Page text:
CAVANAUGH: Is there another one you can share with us?
JARMAN: Yeah, it's sorta -- it's a little bit like trying to pick you favorite child. So many of these artists are doing great things. But next week we have Tom McDermott, he is participating in the dialogue topic week. He's bringing these doors that will be installed on the walls of different galleries the upon. And you can take a glass, put it up on the door just like you're eavesdropping, and what you're hearing are these conversations that he recorded that he could hear his neighbors having through his very thin walls in his L apartment. But he has some interesting stories about what he felt he started learning about his neighbors, and how he viewed them and just that whole idea of actually getting to know someone that's living right across the hall from you. And we don't do that a lot anymore. So his idea was to sort of encourage people to eavesdrop on these doors but then also maybe take that lesson back home and try and get to know other people that live around you.
MAUREEN CAVANAUGH: Are most of the submissions that answer the question what a city needs, are most of them conceptual art?
JARMAN: A lot of them are conceptual in their underlying idea. But what's really wonderful about these works and why we're really excited to bring them to the museum and they're participatory. So they are very accessible for anyone who is willing to come to the museum and participate in an art experience. Like I said, Tom McDermott's piece, you're holding the glass up to the door, Natalia's piece you're just walking through a parking lot to get to the museum that night, and you're participating in art. We have three pieces tonight by Omar Lopez, called HomoHouse, kinda taking homo sapien and house and merging them together. It's an eight by eight foot roof, and instead of four posts holding it up, it's four people holding it up. And the objective tonight is to try and keep it up for four hours. So you can't leave holding up the roof until another person volunteers to fake your place.
CAVANAUGH: Now, this is taking place under the auspices of the San Diego museum of art. And we don't normally think of projects like this in association with the somewhat stayed San Diego museum of art. So what happened?
JARMAN: Well, what's interesting is these contemporary artists are so thrilled to be exhibiting in the galleries of our museum because a lot of times there is that perception that contemporary art is radically different and has nothing to do with the rest of the history of art. And in fact we are excited about creating a conversation whereby you put a 21st century piece next to a sixteenth century piece in the same gallery and look at the dialogue between those two pieces. If you want to know how we got to this contemporary art that seems radically different, let's look at the history of art, and let's look at these two pieces right next to each other. What's similar? What's different? These artists are very honest that the influences on their art might be things from the renaissance, from the 18th Century, and it may not look like it, but the ideas that are in that art also show up in the 21st century pieces here.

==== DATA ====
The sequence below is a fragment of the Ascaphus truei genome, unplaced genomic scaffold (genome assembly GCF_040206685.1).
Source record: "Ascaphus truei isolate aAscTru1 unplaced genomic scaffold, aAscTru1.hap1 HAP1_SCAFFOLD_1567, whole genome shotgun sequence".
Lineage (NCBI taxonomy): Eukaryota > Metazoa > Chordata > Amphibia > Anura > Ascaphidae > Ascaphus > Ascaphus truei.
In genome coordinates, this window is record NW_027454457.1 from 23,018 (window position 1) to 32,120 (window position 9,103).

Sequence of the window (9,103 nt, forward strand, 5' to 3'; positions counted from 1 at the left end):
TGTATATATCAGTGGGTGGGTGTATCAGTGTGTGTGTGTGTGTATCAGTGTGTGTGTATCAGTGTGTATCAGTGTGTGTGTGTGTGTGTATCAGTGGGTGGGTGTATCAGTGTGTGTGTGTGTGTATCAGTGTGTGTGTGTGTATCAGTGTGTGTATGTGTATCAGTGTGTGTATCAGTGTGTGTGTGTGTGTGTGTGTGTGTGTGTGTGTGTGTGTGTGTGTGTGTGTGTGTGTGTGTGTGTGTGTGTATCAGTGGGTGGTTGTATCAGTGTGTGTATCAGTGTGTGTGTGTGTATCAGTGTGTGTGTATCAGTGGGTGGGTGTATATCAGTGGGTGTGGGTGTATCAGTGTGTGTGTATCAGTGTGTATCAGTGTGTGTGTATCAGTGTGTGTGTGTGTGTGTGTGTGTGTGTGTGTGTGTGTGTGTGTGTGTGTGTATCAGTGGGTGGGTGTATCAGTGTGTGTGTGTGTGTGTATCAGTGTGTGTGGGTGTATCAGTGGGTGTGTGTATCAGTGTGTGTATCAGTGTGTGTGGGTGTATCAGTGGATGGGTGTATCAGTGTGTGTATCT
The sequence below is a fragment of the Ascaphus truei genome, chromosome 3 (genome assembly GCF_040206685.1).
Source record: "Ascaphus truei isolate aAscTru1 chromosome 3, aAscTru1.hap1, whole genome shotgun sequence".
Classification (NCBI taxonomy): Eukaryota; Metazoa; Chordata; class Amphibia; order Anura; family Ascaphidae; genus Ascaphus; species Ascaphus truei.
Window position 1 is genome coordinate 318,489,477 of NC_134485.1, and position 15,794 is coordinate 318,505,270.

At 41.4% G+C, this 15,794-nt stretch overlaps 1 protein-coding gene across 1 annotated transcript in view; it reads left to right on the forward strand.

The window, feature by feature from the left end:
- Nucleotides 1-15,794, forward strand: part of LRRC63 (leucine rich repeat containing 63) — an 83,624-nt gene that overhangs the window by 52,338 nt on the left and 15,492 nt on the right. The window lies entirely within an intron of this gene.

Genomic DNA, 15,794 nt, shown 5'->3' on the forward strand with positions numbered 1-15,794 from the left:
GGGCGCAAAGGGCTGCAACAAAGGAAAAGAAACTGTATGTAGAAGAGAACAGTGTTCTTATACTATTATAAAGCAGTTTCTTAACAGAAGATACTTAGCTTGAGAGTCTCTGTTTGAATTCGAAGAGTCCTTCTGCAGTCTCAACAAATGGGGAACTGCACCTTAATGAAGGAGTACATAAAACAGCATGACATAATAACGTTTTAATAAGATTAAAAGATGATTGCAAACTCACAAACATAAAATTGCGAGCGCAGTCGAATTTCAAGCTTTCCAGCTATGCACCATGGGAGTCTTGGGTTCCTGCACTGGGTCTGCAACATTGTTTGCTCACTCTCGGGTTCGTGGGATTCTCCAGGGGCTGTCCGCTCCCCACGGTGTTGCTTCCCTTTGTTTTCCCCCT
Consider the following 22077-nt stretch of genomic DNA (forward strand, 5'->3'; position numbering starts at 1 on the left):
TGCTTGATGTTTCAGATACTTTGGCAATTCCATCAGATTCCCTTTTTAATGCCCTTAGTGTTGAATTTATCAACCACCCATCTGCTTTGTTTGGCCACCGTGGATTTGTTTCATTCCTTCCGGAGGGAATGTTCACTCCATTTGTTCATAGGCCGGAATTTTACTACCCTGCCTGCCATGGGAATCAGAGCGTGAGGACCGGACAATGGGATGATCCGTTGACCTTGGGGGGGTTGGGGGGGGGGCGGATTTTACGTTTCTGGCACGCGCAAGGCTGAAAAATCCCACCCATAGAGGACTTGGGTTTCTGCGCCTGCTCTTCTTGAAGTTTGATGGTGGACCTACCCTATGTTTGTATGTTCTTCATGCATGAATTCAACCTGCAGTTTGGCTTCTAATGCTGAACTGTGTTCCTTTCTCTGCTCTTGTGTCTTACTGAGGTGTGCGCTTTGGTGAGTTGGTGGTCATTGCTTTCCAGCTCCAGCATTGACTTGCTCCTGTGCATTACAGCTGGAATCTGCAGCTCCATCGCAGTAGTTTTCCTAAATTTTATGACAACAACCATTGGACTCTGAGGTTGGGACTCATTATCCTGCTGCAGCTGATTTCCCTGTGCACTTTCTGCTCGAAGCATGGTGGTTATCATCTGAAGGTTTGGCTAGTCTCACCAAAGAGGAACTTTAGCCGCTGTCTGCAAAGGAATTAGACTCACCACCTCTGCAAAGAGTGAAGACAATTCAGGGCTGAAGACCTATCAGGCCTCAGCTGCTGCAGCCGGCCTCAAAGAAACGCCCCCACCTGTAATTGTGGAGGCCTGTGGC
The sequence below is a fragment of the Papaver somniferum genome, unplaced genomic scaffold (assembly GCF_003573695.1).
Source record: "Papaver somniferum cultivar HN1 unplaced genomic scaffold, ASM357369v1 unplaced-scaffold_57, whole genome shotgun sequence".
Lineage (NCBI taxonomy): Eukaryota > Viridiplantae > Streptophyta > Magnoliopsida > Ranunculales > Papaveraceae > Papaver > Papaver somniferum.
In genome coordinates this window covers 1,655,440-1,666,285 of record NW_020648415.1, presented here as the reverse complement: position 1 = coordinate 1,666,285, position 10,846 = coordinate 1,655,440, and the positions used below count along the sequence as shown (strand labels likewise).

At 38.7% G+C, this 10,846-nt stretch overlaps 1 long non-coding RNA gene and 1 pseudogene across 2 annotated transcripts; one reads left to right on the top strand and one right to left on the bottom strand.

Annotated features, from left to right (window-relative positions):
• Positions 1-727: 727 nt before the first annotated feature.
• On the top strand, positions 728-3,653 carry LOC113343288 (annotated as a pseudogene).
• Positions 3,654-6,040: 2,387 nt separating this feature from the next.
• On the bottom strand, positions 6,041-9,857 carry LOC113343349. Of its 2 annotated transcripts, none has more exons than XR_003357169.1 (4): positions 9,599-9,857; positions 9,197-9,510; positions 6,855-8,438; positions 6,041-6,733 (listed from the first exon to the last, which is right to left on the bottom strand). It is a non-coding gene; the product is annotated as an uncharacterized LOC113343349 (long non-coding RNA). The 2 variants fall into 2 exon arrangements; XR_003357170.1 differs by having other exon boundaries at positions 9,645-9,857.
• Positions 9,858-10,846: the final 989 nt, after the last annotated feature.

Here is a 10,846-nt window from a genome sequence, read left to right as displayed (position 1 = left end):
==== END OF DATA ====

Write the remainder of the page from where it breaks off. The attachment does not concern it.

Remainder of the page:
CAVANAUGH: A lot of urban planning going on in the renaissance. I learned about that. You're saying it starts tonight.
CAVANAUGH: So what are these events gonna be like?
JARMAN: Every night that you come, there'll be some combination of a site specific perform performance, maybe a one night art installation, music by a local band usually. A lecture by either an art historian or exactly like tonight, a City Council man, a scientific, an urban planner. And lots of participatory art, lots of chances to make art making, not to be crass, we have a bar in the rotunda, so it's a great place for you to actually come, chat with people, have a drink, go see something interesting that you've never seen before.
CAVANAUGH: And will these pieces be up sequentially all up throughout the summer or will the experiences be different each time?
JARMAN: Almost every single week will have something that wasn't there the week before. So no, it's not an aggregate. It's a very special thing. You come to the museum that night to see something that will be up for only that night. With a few exceptions am I want to mention we have some wonderful sponsors of the entire program, Wells†Fargo came in as our big sponsor. But also west field Horton Plaza is actually going to host some of the pieces that we present on Thursday nights the following Saturday afternoons downtown in the open spaces at Horton Plaza. So these pieces will have an after life after they're presented at the museum.
CAVANAUGH: I want to let everyone know, San Diego museum of art summer salon series begins tonight.
CAVANAUGH: And through the weekend and runs through September. I've been speaking with Alexander Jarman, manager of public programs at SDMA, and very much Alexander.
JARMAN: My pleasure, thank you so much.